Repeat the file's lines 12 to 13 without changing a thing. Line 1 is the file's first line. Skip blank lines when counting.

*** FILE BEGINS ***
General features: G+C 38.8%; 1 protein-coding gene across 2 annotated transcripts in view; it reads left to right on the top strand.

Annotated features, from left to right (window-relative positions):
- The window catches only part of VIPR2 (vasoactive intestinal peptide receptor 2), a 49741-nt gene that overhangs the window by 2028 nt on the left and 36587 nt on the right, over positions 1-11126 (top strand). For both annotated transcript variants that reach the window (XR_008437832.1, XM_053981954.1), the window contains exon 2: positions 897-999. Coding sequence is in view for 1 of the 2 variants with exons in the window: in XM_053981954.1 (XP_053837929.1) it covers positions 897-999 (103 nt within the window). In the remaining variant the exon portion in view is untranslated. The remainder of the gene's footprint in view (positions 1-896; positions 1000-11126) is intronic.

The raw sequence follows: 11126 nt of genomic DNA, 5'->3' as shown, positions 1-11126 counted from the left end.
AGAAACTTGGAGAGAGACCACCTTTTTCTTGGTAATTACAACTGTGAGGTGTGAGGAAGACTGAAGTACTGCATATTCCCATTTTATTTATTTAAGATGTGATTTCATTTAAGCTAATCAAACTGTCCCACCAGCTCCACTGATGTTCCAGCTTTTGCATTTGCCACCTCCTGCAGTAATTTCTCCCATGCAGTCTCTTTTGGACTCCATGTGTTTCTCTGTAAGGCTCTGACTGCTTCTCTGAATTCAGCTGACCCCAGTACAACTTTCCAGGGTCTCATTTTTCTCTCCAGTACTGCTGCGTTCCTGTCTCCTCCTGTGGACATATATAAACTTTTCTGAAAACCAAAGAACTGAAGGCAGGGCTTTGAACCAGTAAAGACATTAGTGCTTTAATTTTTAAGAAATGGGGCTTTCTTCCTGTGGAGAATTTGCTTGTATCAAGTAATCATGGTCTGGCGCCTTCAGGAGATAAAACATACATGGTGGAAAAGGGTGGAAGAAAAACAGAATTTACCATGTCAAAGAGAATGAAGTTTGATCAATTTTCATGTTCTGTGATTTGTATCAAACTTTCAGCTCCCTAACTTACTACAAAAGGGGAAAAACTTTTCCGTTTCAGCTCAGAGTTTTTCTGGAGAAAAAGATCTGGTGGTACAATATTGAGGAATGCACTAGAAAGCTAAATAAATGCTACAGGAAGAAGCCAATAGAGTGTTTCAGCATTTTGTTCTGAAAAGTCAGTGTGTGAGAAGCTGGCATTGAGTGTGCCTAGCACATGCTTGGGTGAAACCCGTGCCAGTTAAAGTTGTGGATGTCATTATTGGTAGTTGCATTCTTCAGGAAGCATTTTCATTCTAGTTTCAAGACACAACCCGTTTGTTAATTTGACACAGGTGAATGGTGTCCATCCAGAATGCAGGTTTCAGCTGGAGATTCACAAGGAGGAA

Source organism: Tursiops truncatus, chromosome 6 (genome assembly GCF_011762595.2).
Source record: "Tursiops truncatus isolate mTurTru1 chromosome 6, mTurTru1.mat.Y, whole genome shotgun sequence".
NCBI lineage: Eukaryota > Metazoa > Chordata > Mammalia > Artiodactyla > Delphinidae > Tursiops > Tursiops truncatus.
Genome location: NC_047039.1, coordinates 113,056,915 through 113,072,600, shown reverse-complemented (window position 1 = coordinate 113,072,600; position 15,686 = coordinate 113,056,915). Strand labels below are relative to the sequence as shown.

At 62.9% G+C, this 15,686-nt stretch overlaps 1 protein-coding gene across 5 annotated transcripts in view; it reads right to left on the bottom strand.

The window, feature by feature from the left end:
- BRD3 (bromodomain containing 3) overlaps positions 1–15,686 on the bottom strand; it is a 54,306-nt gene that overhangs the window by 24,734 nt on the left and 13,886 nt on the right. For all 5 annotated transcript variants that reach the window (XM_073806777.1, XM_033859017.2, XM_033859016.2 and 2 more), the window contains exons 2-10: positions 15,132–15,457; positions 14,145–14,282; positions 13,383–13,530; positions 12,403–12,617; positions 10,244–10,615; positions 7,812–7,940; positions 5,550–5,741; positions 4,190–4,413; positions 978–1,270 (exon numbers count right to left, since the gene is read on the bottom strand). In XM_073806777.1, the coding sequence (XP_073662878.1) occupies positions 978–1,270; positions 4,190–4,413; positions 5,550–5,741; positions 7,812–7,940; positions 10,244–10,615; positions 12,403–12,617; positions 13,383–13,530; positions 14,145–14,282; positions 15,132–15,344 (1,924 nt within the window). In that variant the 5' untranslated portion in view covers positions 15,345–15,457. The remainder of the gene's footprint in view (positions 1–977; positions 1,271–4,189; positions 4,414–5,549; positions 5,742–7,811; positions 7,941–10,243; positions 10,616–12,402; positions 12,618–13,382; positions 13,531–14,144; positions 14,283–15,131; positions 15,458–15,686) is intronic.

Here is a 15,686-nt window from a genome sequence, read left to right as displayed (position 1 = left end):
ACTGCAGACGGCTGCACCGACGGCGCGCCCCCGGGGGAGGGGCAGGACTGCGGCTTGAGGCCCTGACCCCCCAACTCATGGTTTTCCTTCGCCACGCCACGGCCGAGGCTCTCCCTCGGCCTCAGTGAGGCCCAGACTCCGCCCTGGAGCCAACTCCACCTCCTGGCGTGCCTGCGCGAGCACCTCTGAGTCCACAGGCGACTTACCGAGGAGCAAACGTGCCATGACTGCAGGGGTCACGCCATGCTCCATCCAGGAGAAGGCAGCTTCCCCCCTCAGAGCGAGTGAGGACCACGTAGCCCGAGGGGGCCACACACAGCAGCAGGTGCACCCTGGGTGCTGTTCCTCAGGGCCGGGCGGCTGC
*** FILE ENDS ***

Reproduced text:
- BRD3 (bromodomain containing 3) overlaps positions 1–15,686 on the bottom strand; it is a 54,306-nt gene that overhangs the window by 24,734 nt on the left and 13,886 nt on the right. For all 5 annotated transcript variants that reach the window (XM_073806777.1, XM_033859017.2, XM_033859016.2 and 2 more), the window contains exons 2-10: positions 15,132–15,457; positions 14,145–14,282; positions 13,383–13,530; positions 12,403–12,617; positions 10,244–10,615; positions 7,812–7,940; positions 5,550–5,741; positions 4,190–4,413; positions 978–1,270 (exon numbers count right to left, since the gene is read on the bottom strand). In XM_073806777.1, the coding sequence (XP_073662878.1) occupies positions 978–1,270; positions 4,190–4,413; positions 5,550–5,741; positions 7,812–7,940; positions 10,244–10,615; positions 12,403–12,617; positions 13,383–13,530; positions 14,145–14,282; positions 15,132–15,344 (1,924 nt within the window). In that variant the 5' untranslated portion in view covers positions 15,345–15,457. The remainder of the gene's footprint in view (positions 1–977; positions 1,271–4,189; positions 4,414–5,549; positions 5,742–7,811; positions 7,941–10,243; positions 10,616–12,402; positions 12,618–13,382; positions 13,531–14,144; positions 14,283–15,131; positions 15,458–15,686) is intronic.

Here is a 15,686-nt window from a genome sequence, read left to right as displayed (position 1 = left end):